How do you measure the value of PR?

Everyone wants to feel like that they job they do has value. If you do not feel valued at your job then you are going to feel like the work you do is unappreciated and become discouraged. However, what is the definition of value?

According to Mark Weiner, CEO of Prime Research, proving the value of public relations remains one of the most difficult tasks because the word “value” is so subjective.

In his blog post, Proving the Value of Public Relations, Mark discusses three main ways that PR practitioners choose to measure their value.

Some PR practitioners use objectives and other measurable goals for clients to measure their success based on how well they achieved what they set out to do.

Second, Mark states that some believe there is only one best way to measure the value of PR, which is through strictly numerical means by seeing an increase in sales or the amount of media clippings.

Finally, according to Mark there are those who embody the relationship builder, through listening to our clients and understanding what they want we can better serve their needs. Instead, sometimes we get too caught up with reaching specific goal or number of media clippings that we forget why we are doing the work we are doing in the first place, for our client.

According to Mark, “Ideally, PR professional and client align themselves around and through a value-system which is meaningful, measurable and reasonable, and which satisfies our professional standards for what public relations is and what it is not…without risk and without rancor.”

It is clearly important to have a measurable sense of value in any profession, but I think that measuring value in PR is more complex than in other fields. If you just measure the number of media clippings or an increase in sales, then how are you supposed to know if you have been successful in building any new relationships?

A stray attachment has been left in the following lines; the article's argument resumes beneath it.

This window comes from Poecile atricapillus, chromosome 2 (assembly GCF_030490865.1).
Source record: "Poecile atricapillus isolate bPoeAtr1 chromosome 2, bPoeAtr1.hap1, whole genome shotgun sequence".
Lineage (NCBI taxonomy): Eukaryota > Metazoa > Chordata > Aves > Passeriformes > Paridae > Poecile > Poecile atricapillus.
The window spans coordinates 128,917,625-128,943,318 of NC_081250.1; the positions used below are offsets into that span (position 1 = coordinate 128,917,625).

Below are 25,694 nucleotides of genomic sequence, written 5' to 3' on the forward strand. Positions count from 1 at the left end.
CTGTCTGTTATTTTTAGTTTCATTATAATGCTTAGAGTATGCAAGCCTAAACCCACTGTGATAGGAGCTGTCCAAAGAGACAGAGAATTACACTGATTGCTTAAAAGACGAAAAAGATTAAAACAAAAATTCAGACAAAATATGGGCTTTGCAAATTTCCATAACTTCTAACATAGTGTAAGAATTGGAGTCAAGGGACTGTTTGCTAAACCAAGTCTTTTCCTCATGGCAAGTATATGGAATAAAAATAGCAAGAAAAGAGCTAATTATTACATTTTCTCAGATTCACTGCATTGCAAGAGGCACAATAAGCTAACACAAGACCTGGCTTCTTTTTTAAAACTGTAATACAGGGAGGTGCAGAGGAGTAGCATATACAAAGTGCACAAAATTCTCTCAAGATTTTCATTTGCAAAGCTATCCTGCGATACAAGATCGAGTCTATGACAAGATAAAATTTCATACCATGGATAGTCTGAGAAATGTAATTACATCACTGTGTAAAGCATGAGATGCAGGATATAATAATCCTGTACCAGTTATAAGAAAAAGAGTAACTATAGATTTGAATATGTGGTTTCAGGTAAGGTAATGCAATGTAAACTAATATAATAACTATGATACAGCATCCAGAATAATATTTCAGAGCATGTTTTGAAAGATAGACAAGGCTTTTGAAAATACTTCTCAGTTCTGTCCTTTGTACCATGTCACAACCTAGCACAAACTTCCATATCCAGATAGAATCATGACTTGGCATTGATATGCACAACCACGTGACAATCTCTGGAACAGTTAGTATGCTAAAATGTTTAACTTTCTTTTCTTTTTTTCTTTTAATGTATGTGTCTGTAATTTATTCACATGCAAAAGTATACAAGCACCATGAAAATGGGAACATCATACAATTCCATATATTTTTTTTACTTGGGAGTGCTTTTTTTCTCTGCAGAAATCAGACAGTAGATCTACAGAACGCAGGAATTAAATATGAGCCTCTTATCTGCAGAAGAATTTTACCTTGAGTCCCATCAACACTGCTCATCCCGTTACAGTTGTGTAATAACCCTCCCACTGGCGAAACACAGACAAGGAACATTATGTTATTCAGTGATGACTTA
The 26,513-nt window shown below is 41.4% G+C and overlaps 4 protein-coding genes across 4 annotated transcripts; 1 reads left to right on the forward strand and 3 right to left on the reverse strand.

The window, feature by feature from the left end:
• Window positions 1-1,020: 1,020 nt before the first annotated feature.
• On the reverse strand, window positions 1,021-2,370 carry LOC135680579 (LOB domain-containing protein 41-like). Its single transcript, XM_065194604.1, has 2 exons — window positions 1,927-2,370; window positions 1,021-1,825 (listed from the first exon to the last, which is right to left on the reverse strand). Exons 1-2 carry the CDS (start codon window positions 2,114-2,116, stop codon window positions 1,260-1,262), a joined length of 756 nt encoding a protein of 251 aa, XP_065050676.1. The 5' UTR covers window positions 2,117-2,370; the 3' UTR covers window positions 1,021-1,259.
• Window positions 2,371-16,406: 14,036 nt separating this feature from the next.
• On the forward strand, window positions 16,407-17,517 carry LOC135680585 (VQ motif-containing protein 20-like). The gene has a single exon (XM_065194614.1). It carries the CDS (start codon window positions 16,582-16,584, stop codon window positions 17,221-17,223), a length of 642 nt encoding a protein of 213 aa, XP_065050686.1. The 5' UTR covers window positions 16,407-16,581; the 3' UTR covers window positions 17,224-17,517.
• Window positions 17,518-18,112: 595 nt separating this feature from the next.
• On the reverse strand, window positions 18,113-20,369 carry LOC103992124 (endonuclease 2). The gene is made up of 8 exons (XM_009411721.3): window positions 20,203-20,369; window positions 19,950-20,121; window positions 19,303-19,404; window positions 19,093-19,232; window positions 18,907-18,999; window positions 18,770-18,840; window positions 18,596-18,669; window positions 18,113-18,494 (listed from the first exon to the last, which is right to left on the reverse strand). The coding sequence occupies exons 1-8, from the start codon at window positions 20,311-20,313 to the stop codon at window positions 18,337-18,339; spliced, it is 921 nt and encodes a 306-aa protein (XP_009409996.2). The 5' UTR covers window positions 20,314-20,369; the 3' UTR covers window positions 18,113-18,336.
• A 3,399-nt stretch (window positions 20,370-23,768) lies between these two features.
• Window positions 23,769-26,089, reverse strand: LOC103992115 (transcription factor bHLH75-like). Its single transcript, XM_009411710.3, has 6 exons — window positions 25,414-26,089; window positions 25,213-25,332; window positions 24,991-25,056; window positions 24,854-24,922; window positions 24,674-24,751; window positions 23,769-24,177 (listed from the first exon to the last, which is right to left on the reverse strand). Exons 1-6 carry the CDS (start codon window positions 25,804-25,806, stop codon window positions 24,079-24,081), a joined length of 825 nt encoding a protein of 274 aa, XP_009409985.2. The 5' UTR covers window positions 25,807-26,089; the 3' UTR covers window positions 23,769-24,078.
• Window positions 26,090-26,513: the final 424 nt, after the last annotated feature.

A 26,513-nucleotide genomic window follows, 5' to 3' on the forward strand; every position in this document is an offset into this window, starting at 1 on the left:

I personally think that each campaign and client is unique and that there is no set way to measure the value of PR, because PR has a different value in each campaign.

What do you think the value of PR is? In your opinion what is the best way to measure the value of PR? Should there be an overall standard of how to measure the value?

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7 Responses to How do you measure the value of PR?

  1. astrazzara says:

    I agree that companies get lost sometimes in the numerical value of the campaign. I think that a campaign more than an end point. It should be about building long-term goals for the company. Don’t get caught up with scoring a cover story in a month but building trust among key stakeholders. Numbers don’t necessarily show that a campaign was successful. If a company has 1,000 followers on a Twitter, but the members don’t have an active conversation with the company then it’s almost pointless. Whereas if you have 250 fans who love the company and contribute ideas and suggestions it has more value.

  2. ekozak says:

    Although I believe relationship building is one of the most important aspects of any public relations campaigns, it is very difficult to return to a client with news that you now have relationships with 5 or 500 or 5000 stakeholders. Unfortunately, your relationships do not necessarily translate to an increase in the bottom line.

    That is why I have seen some companies implement a value system based on determining the advertising cost of editorial placements. This gives a tangible value to the media placements secured, but it is useless in regard to objectives that do not include the media. Also, this value system places very little importance on Web hits (which can provide other benefits to a company in terms of search engine optimization).

    The core questions to ask at the end of any campaign are: Did I meet my objectives? Did I meet my goal? If you can say “yes,” then the campaign was a success.